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Jon LeSage

Jon LeSage

Jon LeSage is a California-based journalist covering clean vehicles, alternative energy, and economic and regulatory trends shaping the automotive, transportation, and mobility sectors.

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Elon Musk Could Go Unpaid For A Decade

Tesla (NASDAQ:TSLA) CEO Elon Musk has extremely high expectations for the electric automaker’s performance over the next decade — and if it isn’t reached, he won’t be paid at all.

This week, the company announced that Tesla has implemented a 10-year CEO performance package based entirely on the automaker’s market cap growing from the current level of about $50 billion to more than ten-fold at $650 billion over the next decade.

While performance-based compensation packages are becoming more common in the oil and gas market, and many other global industries, these companies have taken a potentially more stable and wide-sweeping system than what Musk and colleagues have designed.

Musk will receive none of the usual corporate executive compensation methods. There will be no salary, cash bonuses, or equity that vests. Musk will qualify only for an at-risk performance award, requiring that payment will only be made once the company hits the high mark that’s being set. Musk and Tesla shareholders would do remarkably well if all the targets are hit.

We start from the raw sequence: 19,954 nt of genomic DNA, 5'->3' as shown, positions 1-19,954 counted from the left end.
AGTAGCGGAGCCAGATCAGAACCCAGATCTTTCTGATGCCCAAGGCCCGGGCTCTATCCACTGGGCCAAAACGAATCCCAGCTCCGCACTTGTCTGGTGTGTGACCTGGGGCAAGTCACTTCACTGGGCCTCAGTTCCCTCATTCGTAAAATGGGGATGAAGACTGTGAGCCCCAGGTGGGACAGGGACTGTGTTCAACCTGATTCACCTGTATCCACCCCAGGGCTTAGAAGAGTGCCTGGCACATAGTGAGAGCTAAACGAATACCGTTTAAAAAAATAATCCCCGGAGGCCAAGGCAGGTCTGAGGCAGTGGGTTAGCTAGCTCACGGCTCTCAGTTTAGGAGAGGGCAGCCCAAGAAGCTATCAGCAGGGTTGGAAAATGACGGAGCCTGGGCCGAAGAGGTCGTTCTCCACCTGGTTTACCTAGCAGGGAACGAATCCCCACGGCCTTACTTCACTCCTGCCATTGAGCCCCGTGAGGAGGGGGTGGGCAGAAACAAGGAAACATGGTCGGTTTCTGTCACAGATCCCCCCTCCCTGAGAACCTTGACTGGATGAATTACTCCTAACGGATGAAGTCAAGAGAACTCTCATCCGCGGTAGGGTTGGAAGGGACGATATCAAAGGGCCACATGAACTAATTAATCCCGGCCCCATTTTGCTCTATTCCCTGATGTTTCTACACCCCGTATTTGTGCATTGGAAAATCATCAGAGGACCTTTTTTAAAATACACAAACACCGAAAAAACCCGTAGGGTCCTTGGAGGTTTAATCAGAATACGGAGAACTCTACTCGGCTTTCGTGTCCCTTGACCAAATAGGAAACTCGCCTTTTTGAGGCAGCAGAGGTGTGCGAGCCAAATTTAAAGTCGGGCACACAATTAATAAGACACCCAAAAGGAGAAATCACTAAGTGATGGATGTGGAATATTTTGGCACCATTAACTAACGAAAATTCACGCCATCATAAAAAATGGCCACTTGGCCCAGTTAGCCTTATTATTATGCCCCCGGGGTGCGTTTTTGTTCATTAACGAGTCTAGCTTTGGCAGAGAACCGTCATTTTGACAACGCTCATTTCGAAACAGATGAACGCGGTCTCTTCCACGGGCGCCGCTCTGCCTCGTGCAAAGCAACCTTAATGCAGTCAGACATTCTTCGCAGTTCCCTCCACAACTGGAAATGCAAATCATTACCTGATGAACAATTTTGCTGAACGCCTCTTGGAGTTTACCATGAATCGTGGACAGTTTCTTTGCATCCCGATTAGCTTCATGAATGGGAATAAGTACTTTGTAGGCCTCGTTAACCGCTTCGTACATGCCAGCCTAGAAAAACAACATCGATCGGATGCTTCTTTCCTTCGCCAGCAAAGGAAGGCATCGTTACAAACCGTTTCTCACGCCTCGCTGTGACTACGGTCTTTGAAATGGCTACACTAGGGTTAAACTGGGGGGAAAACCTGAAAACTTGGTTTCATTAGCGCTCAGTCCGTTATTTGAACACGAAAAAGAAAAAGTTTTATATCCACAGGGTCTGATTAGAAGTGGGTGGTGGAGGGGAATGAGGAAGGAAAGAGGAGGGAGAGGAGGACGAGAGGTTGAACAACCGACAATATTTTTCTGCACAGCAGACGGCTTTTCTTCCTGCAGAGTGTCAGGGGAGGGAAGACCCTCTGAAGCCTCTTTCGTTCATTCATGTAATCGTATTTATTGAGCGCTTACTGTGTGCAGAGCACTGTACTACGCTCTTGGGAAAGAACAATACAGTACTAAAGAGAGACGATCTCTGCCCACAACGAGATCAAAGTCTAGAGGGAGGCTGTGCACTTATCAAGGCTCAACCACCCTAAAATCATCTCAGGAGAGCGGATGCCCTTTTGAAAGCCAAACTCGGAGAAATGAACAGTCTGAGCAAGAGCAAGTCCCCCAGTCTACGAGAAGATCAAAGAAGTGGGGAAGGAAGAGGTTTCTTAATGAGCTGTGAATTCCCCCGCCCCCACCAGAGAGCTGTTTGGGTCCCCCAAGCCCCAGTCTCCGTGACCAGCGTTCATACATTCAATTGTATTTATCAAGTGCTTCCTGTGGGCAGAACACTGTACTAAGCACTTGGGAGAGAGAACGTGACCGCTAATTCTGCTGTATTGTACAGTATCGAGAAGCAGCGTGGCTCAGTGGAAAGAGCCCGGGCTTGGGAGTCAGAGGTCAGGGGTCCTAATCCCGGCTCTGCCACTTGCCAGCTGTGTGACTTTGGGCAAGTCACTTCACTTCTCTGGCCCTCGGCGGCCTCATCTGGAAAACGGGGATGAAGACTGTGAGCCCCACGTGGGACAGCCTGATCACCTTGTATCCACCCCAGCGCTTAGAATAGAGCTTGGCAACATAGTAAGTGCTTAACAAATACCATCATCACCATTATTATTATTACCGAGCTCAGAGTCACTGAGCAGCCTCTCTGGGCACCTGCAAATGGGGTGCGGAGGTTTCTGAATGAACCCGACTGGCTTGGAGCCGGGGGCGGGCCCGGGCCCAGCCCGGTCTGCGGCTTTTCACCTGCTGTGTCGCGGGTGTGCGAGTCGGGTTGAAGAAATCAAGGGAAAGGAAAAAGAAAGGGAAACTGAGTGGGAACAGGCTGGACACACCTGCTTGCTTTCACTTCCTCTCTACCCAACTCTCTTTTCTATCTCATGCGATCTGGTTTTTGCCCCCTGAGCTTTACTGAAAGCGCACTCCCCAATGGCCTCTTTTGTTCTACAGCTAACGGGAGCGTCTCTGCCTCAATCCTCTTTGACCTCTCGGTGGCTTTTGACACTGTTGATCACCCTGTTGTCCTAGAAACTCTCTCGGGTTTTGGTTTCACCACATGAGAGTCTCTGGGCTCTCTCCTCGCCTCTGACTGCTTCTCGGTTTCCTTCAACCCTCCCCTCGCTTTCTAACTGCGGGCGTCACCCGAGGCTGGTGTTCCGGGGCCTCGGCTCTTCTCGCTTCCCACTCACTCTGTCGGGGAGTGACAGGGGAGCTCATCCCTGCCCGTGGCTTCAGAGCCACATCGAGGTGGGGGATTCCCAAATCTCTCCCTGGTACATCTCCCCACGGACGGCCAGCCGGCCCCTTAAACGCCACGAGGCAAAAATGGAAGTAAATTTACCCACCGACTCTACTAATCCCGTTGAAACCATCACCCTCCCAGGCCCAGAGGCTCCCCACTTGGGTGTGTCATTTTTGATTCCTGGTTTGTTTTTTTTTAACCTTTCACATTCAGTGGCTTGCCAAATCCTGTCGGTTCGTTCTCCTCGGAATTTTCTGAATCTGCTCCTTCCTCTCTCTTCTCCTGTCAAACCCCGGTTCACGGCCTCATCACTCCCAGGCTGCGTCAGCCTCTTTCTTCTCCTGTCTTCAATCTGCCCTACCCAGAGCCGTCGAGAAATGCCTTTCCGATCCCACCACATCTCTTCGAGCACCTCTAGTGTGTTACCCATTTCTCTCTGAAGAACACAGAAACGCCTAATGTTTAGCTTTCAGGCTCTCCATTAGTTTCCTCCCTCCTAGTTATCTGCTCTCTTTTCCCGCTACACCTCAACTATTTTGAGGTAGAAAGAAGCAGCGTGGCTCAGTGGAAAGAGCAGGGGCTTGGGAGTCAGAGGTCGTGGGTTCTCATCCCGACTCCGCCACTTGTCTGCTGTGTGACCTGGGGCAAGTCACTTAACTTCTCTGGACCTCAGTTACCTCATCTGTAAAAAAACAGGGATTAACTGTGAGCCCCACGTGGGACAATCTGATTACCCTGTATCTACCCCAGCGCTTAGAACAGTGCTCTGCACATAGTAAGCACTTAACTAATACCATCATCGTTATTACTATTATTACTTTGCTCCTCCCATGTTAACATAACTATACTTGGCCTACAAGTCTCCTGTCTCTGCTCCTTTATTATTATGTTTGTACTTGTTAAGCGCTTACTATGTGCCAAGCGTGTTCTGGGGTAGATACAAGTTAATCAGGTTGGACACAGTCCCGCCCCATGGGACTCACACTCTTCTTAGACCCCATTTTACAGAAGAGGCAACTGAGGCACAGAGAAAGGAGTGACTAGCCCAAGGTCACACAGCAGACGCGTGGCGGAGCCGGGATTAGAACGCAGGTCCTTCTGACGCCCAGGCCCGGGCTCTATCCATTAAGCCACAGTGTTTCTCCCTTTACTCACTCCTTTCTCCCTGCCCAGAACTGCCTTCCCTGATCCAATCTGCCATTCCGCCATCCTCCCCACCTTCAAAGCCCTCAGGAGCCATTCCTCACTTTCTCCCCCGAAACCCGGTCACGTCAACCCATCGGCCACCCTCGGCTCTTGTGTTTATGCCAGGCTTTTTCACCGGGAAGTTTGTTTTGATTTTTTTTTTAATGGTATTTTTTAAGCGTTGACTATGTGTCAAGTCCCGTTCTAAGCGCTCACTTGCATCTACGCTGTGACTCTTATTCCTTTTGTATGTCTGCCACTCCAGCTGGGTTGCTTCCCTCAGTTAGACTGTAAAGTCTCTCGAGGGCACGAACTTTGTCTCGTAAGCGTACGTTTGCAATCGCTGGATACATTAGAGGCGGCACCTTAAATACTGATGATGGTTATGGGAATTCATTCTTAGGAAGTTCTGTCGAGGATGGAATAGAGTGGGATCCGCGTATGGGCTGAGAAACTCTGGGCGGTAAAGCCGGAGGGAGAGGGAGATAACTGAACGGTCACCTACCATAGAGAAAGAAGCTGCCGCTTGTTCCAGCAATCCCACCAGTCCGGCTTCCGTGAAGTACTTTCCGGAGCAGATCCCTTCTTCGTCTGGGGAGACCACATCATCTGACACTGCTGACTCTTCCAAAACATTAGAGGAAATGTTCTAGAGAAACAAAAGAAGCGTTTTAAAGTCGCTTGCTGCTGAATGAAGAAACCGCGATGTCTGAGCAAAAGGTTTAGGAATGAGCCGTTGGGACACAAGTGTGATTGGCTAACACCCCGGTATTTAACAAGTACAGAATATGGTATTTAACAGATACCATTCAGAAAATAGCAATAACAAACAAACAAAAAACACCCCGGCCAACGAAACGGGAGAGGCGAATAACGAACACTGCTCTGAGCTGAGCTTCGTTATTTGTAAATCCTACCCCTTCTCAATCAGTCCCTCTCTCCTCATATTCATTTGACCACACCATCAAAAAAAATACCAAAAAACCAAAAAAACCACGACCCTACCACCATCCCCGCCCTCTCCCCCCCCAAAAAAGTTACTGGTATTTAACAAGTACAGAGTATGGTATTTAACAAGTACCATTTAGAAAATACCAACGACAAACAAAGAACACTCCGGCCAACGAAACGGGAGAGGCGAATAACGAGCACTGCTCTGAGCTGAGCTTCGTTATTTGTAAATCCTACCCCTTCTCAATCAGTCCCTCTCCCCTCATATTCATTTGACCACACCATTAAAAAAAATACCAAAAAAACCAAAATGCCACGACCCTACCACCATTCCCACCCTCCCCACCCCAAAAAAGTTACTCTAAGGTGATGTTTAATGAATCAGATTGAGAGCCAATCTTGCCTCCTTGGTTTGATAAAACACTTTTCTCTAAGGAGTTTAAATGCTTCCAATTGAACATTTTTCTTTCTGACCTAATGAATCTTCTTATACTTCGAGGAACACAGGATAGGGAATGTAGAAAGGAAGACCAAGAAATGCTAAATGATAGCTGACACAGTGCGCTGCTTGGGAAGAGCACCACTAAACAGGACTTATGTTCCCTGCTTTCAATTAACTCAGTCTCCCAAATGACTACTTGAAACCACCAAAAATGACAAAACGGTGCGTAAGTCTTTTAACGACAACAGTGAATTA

It’s based on Musk’s 2012 performance award, which produced about a 17-fold increase in the company’s market cap over the five years since it was put in place. Skyrocketing stock value drove that increase, and went far beyond the company’s revenue and profit performance. Perceptions remained strong, with expectations that high production volumes for the new Tesla Model 3 will turn the company into a larger, more mainstream automaker.

On Thursday, Tesla said it’s on track to achieve its production targets for the Model 3. A few employees would disagree, citing problems such as having to make some of the battery packs by hand at the Gigafactory in Sparks, Nev. Related: Justifying Blockchain’s Energy Usage

Right next to ramping up its factories, Tesla is holding its CEO up the task of escalating revenue and adjusted EBITDA targets. It will be tied into shareholder value creation, much more than Musk’s 2012 performance award. It’s based on 12 tranches being established where Musk will vest in stock options that correspond to 1% of Tesla’s current total outstanding shares; that 1% is based on approximately 1.69 million shares of Tesla stock. If the tranches aren’t achieved, Musk won’t receive any pay.

Oil and gas companies have something different in place. During 2016, Exxon Mobil (NYSE:XOM) CEO Rex Tillerson (who now serves as Donald Trump’s Secretary of State), earned about $26.4 million. About $4.8 million came from base pay and bonuses; about $19.7 million came through shareholder equity from the company’s strong financial performance; and more than $575,000 came from other sources.

A study released this month by consulting firm Alvarez & Marsal found that CEOs and CFOs in the oil and gas exploration and production field are now heavily influenced by incentive compensation, including annual and long-term incentives (LTI). These incentives now make up 85 percent of a CEO’s and 82 percent of a CFO’s total compensation package.

Production growth has been the main issue oil and gas executives face. It’s the most prevalent performance metric in annual incentive plans and is utilized by 81 percent of companies in the industry, according to the study.